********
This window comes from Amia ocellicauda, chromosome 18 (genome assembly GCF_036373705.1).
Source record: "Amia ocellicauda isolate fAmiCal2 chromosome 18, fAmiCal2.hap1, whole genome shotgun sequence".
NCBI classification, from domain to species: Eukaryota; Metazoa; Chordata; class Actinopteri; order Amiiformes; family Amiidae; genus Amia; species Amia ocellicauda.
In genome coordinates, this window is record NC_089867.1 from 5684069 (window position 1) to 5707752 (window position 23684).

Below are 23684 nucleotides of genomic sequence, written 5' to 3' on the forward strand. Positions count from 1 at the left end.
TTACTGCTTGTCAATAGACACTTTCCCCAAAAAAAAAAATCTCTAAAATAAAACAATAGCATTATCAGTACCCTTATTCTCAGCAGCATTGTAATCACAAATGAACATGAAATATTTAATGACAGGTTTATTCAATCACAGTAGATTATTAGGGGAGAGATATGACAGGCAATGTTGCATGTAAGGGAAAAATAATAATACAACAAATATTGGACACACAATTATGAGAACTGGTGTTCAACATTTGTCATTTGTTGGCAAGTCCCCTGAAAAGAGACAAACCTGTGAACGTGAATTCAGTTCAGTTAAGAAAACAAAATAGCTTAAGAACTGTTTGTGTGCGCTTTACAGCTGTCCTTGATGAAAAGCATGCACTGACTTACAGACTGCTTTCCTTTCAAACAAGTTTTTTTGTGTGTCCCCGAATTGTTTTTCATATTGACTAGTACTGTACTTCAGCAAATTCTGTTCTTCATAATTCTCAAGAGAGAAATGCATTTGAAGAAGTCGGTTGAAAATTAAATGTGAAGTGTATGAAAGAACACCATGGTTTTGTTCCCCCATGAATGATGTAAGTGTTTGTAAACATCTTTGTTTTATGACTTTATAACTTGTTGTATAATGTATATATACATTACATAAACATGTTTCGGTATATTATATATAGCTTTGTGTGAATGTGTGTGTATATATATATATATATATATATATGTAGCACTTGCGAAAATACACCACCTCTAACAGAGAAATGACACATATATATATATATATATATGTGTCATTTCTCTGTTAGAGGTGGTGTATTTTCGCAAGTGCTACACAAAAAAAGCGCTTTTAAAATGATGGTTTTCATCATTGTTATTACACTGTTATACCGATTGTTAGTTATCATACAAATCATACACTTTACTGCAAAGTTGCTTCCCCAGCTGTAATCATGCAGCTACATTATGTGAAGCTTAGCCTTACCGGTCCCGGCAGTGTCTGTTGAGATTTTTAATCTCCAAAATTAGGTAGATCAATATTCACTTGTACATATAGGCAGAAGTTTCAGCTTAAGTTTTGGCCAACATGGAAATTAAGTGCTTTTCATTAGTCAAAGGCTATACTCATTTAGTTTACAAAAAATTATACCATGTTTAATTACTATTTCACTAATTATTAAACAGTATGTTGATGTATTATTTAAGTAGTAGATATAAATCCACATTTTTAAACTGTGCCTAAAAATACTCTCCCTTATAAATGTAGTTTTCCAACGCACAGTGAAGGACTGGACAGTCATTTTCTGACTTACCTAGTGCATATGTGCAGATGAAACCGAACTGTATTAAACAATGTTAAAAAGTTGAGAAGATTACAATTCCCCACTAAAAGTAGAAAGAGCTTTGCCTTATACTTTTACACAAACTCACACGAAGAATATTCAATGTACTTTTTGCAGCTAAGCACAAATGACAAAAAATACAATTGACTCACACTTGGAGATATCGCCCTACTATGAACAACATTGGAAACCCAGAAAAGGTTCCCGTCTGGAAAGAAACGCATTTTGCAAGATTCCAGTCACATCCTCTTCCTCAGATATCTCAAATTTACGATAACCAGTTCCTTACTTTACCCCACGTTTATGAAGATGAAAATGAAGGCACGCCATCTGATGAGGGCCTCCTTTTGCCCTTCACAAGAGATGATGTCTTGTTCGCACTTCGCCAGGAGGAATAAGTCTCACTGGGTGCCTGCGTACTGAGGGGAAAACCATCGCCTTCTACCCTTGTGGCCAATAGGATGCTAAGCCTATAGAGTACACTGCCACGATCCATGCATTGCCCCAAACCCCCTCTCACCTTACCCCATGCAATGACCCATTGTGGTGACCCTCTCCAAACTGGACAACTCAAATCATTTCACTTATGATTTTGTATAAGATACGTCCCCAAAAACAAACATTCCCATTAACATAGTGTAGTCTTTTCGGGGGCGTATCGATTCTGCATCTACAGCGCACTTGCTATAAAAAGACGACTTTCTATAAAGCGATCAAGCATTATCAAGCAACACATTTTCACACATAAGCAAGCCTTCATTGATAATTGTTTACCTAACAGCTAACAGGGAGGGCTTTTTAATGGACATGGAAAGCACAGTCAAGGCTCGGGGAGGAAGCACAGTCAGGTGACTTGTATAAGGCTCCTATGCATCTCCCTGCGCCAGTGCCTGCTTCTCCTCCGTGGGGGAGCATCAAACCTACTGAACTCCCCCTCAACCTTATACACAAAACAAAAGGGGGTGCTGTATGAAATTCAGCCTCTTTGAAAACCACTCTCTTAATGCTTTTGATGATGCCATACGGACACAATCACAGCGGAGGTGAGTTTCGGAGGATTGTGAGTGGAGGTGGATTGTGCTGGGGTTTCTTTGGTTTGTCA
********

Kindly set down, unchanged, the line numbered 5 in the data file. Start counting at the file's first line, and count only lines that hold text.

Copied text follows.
Below are 23684 nucleotides of genomic sequence, written 5' to 3' on the forward strand. Positions count from 1 at the left end.